The team continues to adapt, sometimes taking new paths.

“We used to think we were in the anaerobic digestion business.  But now we are in the decarbonization solution business and the circularity and waste reduction business,” Smith says.

Materials management is a large part of the job on both the front and back end.  The food waste projects alone process 200 to 300 tons daily with 200 to 300 pounds of digestate exiting the system.

Residual solids from the tonnage of processed manure taken off farmers’ hands becomes bedding for herds. The remaining liquid becomes a low-carbon digestate that the farms use as an ultra-low-odor fertilizer in place of the manure.

In time Vanguard hopes to take the circularity concept further by offering food waste generators RNG from their waste.

A few customers already tap into this closed loop model. Cabot sends waste from butter manufacturing to Barstow’s farm in Massachusetts, then buys the energy created from it, which powers its butter facility.  This is one of Cabot’s favorite stories, says Jed Davis, vice president of strategic engagement & sustainability, Agri-Mark/ Cabot Creamery Cooperative.

“Barstow’s is a longstanding member of our dairy cooperative and Vanguard’s digester allowed us to create a closed loop system where dairy processing waste is upcycled as a part of the ‘recipe’ for the digester that benefits the farm. And it allows us to procure all the electricity we use to make the product. That in turn allows us to communicate with our consumers that the cows in our cooperative provide both the cream and electricity to make Cabot butter,” Davis says.

AstraZeneca has been a Vanguard offtaker since 2023 and by 2026 will use RNG from three sites to enable as much as 650,000 MMBtu to power its operations.

The pharma giant aims to halve its entire value chain footprint by 2030 and become net zero by 2045.

“To meet our decarbonization goals, we considered a variety of renewable thermal decarbonization strategies, including electrification and renewable fuels, and we evaluated factors including deployment and operating costs, implementation complexity, scalability, and climate impact,” says Andy Wirths, senior vice president of supply, Americas, AstraZeneca.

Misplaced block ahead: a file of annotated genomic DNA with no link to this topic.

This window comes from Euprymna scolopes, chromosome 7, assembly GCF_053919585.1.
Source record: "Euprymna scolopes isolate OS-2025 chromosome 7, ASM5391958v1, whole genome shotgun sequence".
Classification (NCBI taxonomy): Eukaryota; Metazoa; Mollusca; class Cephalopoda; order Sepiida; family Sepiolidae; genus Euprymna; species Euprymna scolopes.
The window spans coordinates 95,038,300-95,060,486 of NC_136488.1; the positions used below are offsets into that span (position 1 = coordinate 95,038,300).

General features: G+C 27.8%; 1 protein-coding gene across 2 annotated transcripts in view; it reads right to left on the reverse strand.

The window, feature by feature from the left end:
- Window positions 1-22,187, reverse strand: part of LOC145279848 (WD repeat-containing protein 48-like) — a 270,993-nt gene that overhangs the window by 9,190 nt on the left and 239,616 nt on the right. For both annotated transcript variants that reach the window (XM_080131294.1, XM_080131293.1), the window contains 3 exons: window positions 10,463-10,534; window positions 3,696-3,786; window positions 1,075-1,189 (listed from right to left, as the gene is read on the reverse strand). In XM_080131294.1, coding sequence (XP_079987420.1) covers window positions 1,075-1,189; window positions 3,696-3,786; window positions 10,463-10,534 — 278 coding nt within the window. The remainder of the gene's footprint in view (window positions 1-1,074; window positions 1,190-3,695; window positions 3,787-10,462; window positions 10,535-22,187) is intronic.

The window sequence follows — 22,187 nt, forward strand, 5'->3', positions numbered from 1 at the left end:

“Ultimately, we found RNG to be the most feasible option to decarbonize the footprint of our U.S. sites,” he says.

It is the early adopters, mainly large corporates, who most often look at RNG to decarbonize their manufacturing.  They have done the math and see that certain thermal loads are too hard to electrify, and those hard- to-abate parts of the economy are realizing RNG, while not cheap, is a cheaper solution than others, Smith notes. He sees these corporations as large end users into the future. And he is counting on food manufacturers looking for more sustainable, economic ways to manage their waste to help meet demand.

“An easy button is landfilling. But now forward-minded large food manufacturers are worrying about their carbon footprint and Scope 3 emissions,” Smith says.

“They are asking, what’s the highest and best use of our food waste? That question was not asked in board rooms 10 years ago as much as today. Now they see opportunities to do something better with it, and that’s what’s driving greater supply for people like us.”

About the Author(s)

Arlene Karidis

Freelance writer, Waste360

Arlene Karidis has 30 years’ cumulative experience reporting on health and environmental topics for B2B and consumer publications of a global, national and/or regional reach, including Waste360, Washington Post, The Atlantic, Huffington Post, Baltimore Sun and lifestyle and parenting magazines. In between her assignments, Arlene does yoga, Pilates, takes long walks, and works her body in other ways that won’t bang up her somewhat challenged knees; drinks wine;  hangs with her family and other good friends and on really slow weekends, entertains herself watching her cat get happy on catnip and play with new toys.